Saint Arthur of Glastonbury

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Saint Arthur of Glastonbury (died November 15, 1539), according to some French sources,[1] was an English Roman Catholic faithful in the sixteenth century. He was martyred during the period of King Henry VIII's suppression of the Catholic Church due to his refusal to accept the king's claim to spiritual leadership of the Church in England.

English Catholic sources lack information on St. Arthur of Glastonbury's martyrdom under Henry VIII. It is possible that the legendary King Arthur of Camelot, believed to have been connected with Glastonbury, and the story of a local martyr[2] may have been conflated in Breton oral tradition; there were a number of Catholic martyrs during the English Reformation who hailed from the region including Richard Whyting of Glastonbury Abbey. Martyred with Whyting was John Arthur Thorne, treasurer of the abbey and owner of the original Glastonbury chair.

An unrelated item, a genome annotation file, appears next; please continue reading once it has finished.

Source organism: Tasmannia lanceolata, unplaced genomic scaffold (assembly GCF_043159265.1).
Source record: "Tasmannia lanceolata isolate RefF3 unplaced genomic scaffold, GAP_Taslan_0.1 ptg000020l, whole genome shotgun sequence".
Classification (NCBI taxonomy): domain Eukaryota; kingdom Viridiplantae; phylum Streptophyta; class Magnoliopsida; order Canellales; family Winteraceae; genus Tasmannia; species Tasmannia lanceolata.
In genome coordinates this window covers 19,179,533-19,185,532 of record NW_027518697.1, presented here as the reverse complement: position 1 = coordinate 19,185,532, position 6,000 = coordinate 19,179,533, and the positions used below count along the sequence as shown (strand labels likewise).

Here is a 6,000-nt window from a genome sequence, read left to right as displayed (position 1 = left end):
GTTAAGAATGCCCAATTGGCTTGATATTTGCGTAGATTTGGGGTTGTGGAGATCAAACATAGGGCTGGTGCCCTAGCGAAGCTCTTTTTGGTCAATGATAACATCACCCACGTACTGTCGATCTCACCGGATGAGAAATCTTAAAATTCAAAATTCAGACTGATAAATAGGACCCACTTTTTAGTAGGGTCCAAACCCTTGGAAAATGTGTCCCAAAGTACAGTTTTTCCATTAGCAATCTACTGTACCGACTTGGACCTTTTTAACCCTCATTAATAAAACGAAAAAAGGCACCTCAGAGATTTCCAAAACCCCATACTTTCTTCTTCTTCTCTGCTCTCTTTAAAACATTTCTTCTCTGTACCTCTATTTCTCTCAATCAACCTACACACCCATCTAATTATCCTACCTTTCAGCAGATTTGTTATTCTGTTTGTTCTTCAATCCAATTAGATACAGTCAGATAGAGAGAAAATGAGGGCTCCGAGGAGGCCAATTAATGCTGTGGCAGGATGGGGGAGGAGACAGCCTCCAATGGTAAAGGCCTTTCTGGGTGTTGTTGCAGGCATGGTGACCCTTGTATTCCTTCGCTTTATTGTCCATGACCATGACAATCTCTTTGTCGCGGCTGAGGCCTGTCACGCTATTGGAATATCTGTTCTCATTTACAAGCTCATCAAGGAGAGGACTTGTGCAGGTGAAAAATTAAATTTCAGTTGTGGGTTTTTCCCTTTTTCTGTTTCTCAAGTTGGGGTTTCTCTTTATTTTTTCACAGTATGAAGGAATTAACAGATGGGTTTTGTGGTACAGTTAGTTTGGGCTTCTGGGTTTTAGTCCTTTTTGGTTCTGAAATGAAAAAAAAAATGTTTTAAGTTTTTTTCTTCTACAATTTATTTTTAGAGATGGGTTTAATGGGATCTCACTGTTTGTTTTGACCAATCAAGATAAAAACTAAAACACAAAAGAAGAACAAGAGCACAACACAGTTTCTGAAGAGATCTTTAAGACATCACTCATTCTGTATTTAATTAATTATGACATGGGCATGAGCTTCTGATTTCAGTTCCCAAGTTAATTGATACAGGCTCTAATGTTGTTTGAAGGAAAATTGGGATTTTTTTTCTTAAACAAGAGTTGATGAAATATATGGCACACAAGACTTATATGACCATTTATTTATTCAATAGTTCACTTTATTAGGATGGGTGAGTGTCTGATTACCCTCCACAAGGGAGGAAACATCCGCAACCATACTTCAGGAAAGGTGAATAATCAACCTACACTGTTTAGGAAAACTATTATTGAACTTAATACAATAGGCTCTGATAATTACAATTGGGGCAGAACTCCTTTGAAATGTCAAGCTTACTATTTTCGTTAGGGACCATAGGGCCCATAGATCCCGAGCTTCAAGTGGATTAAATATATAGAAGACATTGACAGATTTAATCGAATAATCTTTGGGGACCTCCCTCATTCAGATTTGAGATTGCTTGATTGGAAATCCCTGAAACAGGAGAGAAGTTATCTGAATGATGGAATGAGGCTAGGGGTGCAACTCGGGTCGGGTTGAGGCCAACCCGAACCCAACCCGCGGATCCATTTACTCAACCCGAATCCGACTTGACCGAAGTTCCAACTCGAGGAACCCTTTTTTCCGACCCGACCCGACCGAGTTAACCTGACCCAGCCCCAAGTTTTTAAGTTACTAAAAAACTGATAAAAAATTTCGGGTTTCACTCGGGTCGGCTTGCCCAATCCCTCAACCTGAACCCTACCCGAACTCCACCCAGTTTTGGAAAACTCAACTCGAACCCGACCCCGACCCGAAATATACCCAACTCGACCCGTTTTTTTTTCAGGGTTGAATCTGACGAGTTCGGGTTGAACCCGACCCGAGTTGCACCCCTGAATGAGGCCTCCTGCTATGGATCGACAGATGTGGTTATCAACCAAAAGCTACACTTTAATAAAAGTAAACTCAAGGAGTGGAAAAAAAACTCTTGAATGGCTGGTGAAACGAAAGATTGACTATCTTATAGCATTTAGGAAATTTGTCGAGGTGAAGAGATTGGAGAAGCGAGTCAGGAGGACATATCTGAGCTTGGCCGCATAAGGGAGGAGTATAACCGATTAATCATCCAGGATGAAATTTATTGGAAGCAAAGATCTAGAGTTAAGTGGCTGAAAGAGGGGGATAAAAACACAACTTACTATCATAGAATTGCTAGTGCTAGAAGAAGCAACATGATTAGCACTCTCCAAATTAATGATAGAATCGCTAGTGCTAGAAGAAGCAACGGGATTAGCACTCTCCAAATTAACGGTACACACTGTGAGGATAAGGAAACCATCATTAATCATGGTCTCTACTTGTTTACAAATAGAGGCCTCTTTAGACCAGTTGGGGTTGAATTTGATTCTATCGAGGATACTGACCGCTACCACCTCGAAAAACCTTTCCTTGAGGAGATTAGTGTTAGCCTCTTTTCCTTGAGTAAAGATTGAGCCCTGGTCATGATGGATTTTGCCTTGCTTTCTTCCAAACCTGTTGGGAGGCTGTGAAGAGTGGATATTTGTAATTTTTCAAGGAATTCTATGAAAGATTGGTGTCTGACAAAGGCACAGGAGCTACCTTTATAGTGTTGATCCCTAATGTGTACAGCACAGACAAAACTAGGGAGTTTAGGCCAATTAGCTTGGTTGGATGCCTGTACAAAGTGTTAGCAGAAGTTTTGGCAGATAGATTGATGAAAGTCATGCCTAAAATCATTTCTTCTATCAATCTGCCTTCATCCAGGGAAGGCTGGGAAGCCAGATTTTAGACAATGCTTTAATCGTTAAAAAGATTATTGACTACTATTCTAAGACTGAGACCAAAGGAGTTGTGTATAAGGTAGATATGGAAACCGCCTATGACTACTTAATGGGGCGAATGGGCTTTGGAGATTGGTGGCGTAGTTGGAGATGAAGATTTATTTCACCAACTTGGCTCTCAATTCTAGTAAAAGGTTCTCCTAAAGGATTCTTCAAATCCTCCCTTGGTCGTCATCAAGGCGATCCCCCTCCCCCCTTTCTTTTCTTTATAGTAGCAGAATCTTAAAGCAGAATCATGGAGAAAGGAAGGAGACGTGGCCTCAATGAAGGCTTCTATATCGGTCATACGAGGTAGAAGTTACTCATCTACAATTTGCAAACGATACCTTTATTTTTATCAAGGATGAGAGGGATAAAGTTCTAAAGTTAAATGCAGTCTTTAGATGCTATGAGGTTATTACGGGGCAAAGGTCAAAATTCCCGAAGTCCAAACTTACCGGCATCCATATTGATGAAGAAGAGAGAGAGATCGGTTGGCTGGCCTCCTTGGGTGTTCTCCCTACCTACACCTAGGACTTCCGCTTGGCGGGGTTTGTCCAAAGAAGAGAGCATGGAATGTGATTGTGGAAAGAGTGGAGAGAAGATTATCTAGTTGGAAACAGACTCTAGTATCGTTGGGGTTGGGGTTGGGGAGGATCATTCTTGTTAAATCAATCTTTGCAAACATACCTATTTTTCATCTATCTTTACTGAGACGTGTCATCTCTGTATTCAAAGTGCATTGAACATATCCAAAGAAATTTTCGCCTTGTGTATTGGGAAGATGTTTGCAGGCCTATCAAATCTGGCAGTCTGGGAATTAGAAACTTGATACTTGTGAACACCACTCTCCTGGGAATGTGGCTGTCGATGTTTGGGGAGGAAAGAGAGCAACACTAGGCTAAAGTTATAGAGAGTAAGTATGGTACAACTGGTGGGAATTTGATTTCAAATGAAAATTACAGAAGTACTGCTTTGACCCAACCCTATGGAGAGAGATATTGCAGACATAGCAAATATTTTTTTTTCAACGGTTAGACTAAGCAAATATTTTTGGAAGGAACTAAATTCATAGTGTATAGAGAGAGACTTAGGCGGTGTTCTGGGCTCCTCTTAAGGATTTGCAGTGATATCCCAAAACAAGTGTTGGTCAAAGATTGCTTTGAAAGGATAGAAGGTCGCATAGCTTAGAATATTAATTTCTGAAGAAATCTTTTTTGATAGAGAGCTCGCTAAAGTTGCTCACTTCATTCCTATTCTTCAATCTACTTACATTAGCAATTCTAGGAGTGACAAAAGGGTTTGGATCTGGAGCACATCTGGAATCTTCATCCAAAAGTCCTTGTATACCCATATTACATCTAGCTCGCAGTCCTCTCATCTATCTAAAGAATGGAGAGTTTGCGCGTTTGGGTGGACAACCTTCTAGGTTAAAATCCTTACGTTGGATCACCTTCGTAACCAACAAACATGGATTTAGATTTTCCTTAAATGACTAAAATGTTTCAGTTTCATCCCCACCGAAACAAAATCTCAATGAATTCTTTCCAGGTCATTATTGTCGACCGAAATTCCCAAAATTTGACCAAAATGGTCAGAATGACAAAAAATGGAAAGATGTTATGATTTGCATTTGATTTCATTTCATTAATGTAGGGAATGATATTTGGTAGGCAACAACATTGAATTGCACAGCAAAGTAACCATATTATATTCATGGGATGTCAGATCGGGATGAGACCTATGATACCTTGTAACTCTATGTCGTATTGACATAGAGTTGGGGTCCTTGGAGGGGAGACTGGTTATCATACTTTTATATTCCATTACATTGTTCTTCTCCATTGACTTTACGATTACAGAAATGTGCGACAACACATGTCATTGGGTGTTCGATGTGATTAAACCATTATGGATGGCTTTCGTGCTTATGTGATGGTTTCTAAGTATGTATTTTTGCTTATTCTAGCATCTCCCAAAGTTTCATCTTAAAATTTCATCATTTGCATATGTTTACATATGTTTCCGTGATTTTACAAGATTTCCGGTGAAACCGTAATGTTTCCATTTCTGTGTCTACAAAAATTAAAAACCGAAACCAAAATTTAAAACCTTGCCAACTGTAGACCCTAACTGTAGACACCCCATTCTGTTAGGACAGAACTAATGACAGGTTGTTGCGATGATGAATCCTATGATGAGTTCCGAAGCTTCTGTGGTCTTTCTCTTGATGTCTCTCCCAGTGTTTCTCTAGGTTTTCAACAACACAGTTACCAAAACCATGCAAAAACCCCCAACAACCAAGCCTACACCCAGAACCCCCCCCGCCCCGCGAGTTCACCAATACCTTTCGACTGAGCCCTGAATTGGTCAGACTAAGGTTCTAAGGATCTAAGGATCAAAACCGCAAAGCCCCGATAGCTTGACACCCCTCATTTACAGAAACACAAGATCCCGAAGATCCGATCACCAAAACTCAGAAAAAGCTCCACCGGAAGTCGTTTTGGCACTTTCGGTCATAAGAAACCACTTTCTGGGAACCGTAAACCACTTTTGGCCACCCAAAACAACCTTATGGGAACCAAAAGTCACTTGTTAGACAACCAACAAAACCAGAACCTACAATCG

St. Arthur's feast-day is celebrated regionally on 15 November[3] in Brittany.

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